The crime procedural has a crime library, a full-time researcher, and a full-time former FBI agent to keep the show as accurate as possible. But all this research also makes the writing staff a little paranoid.
by Ariane Lange
The full-time researcher who sifts through grisly headlines and gleans the finer points of making soap from human skin for the writers of Criminal Minds didn’t exactly see her career going in this direction. Ticona Joy started as a production assistant who liked horror movies and has since become one arm of the research-apparatus that keeps the CBS show realistic. The other is Jim Clemente, a writer-producer and former FBI agent who says he's read every script to check for accuracy. (The show also has a forensic linguist, James Fitzgerald, as a technical adviser.)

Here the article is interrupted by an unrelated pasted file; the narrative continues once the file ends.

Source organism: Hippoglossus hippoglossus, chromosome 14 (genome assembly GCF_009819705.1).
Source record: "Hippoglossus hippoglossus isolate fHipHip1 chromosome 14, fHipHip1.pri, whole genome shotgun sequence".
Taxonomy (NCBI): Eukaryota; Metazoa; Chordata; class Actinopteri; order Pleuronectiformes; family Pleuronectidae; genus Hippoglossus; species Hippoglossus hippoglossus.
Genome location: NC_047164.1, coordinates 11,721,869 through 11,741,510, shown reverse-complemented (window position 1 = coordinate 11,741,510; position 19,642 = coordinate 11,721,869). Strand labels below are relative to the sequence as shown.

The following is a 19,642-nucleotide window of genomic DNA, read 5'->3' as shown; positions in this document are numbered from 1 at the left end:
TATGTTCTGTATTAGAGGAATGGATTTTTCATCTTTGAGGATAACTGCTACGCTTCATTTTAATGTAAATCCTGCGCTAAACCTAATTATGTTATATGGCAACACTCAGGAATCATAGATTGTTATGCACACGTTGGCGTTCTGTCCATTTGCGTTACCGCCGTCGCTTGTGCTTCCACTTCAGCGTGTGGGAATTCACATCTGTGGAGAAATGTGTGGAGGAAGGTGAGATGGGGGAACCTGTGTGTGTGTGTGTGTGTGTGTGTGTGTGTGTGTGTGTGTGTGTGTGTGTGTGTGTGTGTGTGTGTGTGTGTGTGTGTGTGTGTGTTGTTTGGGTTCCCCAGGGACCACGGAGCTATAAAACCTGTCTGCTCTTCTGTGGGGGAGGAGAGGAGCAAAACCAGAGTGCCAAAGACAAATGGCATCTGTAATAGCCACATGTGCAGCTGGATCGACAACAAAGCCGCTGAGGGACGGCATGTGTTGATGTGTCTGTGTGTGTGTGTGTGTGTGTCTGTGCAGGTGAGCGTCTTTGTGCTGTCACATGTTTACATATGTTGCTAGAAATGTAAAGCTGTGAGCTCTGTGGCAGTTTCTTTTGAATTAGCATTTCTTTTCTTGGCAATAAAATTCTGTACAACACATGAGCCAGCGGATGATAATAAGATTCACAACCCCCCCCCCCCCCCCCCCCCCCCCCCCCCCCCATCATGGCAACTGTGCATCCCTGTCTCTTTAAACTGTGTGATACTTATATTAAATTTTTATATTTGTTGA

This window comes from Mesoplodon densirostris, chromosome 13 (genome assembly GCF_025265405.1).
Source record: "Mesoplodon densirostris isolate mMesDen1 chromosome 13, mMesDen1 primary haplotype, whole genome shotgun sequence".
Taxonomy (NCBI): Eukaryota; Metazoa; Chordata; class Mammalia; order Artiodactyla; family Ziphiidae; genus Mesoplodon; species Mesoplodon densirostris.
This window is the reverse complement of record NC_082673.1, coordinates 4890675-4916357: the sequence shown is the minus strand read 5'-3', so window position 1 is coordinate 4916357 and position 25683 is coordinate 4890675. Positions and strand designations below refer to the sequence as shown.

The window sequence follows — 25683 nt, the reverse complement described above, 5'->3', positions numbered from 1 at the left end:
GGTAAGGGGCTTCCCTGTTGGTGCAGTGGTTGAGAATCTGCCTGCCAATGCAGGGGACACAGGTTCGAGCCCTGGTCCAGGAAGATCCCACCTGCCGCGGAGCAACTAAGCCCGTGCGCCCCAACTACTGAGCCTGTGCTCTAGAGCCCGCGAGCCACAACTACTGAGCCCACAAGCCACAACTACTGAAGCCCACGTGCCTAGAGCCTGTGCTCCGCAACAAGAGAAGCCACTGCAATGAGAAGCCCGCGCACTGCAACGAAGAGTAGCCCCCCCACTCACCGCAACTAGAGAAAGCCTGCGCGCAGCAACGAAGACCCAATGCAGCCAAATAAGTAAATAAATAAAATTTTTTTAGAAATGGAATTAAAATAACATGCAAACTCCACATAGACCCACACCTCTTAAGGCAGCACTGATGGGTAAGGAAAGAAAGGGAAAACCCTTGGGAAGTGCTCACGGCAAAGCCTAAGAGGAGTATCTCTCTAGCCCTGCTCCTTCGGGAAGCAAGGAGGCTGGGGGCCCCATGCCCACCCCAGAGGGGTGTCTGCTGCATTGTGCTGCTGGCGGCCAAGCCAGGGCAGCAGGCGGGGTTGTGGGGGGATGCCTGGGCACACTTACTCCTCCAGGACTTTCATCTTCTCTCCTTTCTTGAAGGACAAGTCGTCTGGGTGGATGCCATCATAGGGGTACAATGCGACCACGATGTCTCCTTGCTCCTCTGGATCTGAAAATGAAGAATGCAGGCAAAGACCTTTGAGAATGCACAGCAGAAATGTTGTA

Clemente, who spent 12 years profiling killers in the Behavioral Analysis Unit, fact-checks the profiling and procedural elements of the show, while Joy's work is more on the front end of the process: she spends her mornings going through the weirdest headlines and sending them to the writers for inspiration, and she has a network of experts who field questions that range from mundane to miscellaneously macabre.
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